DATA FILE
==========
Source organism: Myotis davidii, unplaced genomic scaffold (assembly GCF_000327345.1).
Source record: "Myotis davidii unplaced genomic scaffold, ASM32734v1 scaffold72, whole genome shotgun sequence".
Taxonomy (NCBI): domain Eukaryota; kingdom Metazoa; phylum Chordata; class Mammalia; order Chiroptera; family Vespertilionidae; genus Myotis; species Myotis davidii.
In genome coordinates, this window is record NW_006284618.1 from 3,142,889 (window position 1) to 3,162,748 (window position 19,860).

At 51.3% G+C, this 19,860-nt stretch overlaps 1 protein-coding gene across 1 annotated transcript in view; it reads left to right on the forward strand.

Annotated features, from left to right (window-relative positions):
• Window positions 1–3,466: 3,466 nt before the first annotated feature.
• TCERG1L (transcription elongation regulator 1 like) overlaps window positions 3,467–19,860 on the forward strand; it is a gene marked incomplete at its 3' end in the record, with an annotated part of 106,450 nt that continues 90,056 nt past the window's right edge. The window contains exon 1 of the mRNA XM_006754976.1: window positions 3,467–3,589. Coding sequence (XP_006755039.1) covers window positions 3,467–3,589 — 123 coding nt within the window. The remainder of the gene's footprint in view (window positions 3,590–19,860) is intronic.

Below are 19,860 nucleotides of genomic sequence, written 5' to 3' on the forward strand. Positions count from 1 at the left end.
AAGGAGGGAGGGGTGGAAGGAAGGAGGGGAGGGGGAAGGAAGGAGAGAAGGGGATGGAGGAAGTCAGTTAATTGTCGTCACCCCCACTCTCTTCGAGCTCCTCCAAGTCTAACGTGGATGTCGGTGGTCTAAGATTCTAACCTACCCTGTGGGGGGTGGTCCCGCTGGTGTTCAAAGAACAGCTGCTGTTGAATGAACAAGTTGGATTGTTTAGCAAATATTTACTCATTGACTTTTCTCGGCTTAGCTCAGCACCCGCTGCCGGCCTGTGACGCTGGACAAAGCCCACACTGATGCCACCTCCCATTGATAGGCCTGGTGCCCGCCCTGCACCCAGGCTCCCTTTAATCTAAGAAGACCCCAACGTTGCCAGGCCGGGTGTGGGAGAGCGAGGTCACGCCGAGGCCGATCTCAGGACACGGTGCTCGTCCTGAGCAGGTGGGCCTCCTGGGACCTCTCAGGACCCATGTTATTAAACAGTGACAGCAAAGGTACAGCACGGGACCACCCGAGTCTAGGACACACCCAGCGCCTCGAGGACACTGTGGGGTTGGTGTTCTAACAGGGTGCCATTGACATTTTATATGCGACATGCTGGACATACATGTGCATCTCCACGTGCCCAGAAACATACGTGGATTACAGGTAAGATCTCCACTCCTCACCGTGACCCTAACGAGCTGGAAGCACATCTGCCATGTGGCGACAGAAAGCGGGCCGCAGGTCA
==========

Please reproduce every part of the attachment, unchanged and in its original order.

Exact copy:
Source organism: Myotis davidii, unplaced genomic scaffold (assembly GCF_000327345.1).
Source record: "Myotis davidii unplaced genomic scaffold, ASM32734v1 scaffold72, whole genome shotgun sequence".
Taxonomy (NCBI): domain Eukaryota; kingdom Metazoa; phylum Chordata; class Mammalia; order Chiroptera; family Vespertilionidae; genus Myotis; species Myotis davidii.
In genome coordinates, this window is record NW_006284618.1 from 3,142,889 (window position 1) to 3,162,748 (window position 19,860).

At 51.3% G+C, this 19,860-nt stretch overlaps 1 protein-coding gene across 1 annotated transcript in view; it reads left to right on the forward strand.

Annotated features, from left to right (window-relative positions):
• Window positions 1–3,466: 3,466 nt before the first annotated feature.
• TCERG1L (transcription elongation regulator 1 like) overlaps window positions 3,467–19,860 on the forward strand; it is a gene marked incomplete at its 3' end in the record, with an annotated part of 106,450 nt that continues 90,056 nt past the window's right edge. The window contains exon 1 of the mRNA XM_006754976.1: window positions 3,467–3,589. Coding sequence (XP_006755039.1) covers window positions 3,467–3,589 — 123 coding nt within the window. The remainder of the gene's footprint in view (window positions 3,590–19,860) is intronic.

Below are 19,860 nucleotides of genomic sequence, written 5' to 3' on the forward strand. Positions count from 1 at the left end.
AAGGAGGGAGGGGTGGAAGGAAGGAGGGGAGGGGGAAGGAAGGAGAGAAGGGGATGGAGGAAGTCAGTTAATTGTCGTCACCCCCACTCTCTTCGAGCTCCTCCAAGTCTAACGTGGATGTCGGTGGTCTAAGATTCTAACCTACCCTGTGGGGGGTGGTCCCGCTGGTGTTCAAAGAACAGCTGCTGTTGAATGAACAAGTTGGATTGTTTAGCAAATATTTACTCATTGACTTTTCTCGGCTTAGCTCAGCACCCGCTGCCGGCCTGTGACGCTGGACAAAGCCCACACTGATGCCACCTCCCATTGATAGGCCTGGTGCCCGCCCTGCACCCAGGCTCCCTTTAATCTAAGAAGACCCCAACGTTGCCAGGCCGGGTGTGGGAGAGCGAGGTCACGCCGAGGCCGATCTCAGGACACGGTGCTCGTCCTGAGCAGGTGGGCCTCCTGGGACCTCTCAGGACCCATGTTATTAAACAGTGACAGCAAAGGTACAGCACGGGACCACCCGAGTCTAGGACACACCCAGCGCCTCGAGGACACTGTGGGGTTGGTGTTCTAACAGGGTGCCATTGACATTTTATATGCGACATGCTGGACATACATGTGCATCTCCACGTGCCCAGAAACATACGTGGATTACAGGTAAGATCTCCACTCCTCACCGTGACCCTAACGAGCTGGAAGCACATCTGCCATGTGGCGACAGAAAGCGGGCCGCAGGTCA